Outer Shores does a great job of preparing you for their expeditions by providing an excellent packing list and itinerary PDF document to booked customers. A waterproof jacket and waterproof pants are essential items to bring along with you, along with a pair of binoculars and plenty of memory cards for your cameras; you’ll be taking more photos than you might think.

Speaking of cameras, I nearly didn’t take mine ashore on this morning’s adventure. With the rain coming down sideways, I thought it might be best to leave it, nice and dry, on the ship. At the last second, however, I took it from my cabin and hopped into the zodiac. As it turned out, taking my camera along was the best decision I made this morning, considering the inspiring adventure that awaited us.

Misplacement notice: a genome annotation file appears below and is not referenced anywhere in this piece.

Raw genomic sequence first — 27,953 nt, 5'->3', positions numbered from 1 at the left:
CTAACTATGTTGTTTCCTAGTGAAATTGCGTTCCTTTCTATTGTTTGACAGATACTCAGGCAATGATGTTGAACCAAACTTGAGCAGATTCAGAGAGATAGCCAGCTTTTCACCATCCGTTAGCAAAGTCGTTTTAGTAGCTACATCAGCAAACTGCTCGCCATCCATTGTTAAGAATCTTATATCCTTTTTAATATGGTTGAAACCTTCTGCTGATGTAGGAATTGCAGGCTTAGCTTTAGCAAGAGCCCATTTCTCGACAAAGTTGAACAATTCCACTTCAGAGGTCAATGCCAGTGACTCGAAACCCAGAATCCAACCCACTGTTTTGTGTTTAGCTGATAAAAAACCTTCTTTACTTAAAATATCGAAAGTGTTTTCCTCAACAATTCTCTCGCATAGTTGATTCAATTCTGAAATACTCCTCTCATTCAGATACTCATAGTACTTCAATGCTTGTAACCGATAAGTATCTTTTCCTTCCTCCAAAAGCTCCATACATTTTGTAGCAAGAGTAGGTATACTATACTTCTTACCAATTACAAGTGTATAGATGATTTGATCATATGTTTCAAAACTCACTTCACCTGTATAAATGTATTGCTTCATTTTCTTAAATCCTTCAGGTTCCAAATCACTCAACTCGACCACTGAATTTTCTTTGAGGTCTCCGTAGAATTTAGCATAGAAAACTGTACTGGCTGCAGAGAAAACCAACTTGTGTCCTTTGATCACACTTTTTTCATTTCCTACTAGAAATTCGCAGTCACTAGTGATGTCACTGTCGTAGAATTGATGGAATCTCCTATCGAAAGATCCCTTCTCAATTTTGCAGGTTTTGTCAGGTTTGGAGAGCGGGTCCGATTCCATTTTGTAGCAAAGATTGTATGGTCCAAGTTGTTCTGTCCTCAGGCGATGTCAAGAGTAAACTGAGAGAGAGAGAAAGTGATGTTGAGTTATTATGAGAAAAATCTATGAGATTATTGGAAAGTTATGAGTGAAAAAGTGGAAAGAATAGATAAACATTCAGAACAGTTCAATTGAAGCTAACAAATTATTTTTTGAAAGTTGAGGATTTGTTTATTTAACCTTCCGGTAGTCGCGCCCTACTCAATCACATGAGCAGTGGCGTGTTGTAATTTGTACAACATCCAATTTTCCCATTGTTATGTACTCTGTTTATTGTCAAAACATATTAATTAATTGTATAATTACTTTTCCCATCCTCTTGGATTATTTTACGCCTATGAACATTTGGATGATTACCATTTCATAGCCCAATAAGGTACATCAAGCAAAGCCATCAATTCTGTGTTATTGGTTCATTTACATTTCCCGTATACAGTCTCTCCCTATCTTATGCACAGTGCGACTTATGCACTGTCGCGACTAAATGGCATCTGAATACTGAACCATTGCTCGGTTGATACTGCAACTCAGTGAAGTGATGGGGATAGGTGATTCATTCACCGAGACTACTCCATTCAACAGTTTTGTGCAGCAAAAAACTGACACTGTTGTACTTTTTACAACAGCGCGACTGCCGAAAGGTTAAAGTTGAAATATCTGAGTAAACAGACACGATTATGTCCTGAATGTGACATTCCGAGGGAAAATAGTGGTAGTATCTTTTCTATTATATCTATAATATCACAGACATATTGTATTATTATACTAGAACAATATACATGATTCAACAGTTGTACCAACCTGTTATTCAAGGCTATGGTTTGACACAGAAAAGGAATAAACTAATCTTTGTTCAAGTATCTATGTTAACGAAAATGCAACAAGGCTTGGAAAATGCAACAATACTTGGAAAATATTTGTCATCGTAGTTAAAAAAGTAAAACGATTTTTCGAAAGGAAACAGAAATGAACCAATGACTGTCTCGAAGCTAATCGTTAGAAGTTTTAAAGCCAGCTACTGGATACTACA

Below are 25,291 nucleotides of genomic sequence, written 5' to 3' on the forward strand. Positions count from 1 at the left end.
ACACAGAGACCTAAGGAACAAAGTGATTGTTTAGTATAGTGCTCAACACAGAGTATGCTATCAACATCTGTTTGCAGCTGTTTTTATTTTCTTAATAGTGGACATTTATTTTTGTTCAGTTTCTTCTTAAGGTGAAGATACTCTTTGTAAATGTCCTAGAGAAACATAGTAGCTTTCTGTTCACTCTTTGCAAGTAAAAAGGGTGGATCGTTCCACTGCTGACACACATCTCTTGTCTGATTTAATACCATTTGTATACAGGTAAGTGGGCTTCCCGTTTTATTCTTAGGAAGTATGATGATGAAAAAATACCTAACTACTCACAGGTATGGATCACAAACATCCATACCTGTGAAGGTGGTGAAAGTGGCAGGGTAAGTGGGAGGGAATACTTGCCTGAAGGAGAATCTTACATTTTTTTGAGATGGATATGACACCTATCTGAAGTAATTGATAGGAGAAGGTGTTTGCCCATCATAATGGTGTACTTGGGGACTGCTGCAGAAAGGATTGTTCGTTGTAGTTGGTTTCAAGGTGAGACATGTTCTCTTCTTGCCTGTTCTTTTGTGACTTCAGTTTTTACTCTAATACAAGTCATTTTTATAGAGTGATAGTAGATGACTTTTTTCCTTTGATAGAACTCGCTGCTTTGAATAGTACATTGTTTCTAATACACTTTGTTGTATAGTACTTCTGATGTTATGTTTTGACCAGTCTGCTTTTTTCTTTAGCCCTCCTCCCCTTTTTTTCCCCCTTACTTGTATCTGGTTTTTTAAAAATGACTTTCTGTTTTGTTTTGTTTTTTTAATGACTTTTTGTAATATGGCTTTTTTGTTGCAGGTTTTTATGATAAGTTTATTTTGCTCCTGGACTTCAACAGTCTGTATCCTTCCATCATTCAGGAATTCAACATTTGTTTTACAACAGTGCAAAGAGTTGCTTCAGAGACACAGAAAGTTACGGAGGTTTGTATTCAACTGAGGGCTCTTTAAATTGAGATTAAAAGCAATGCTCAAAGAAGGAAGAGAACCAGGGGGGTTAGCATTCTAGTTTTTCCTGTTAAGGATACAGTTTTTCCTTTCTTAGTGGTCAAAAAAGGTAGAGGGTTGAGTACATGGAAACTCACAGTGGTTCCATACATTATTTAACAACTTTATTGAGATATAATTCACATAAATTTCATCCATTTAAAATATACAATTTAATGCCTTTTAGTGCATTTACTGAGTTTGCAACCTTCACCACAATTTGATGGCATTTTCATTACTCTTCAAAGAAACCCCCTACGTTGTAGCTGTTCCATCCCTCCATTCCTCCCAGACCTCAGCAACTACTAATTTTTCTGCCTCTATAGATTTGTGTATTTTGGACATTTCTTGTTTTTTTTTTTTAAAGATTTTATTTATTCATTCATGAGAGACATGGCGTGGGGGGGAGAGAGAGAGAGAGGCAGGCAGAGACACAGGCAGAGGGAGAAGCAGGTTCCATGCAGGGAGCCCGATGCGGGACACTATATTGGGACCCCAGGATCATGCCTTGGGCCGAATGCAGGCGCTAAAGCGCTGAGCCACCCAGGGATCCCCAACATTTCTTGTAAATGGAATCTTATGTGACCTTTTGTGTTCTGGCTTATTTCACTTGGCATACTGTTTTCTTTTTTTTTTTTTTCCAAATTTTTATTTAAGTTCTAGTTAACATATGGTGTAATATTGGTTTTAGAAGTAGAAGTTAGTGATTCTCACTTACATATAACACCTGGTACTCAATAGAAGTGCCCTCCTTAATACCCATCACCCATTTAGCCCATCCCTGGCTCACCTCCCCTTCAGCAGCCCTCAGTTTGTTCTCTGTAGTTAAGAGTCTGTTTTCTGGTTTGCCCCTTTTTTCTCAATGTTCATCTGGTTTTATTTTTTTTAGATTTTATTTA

Passing Cloud anchored off Triquet Island, British Columbia. Photo © 2017 Aaron Saunders

Coming ashore on Triquet Island, we stumbled upon an archaeological dig being conducted by the Hakai Institute and the University of Victoria (UVic). This same group recently discovered evidence of life dating back 10,000 years on nearby islands here, and today (and for the past few days), they’ve been working on Triquet.

We stumbled upon an archaeological dig led by researchers from the Hakai Institute and the University of Victoria (UVic). Photo © 2017 Aaron Saunders

Quentin Mackie (in the green jacket) was kind enough to explain the whole process to us. Photo © 2017 Aaron Saunders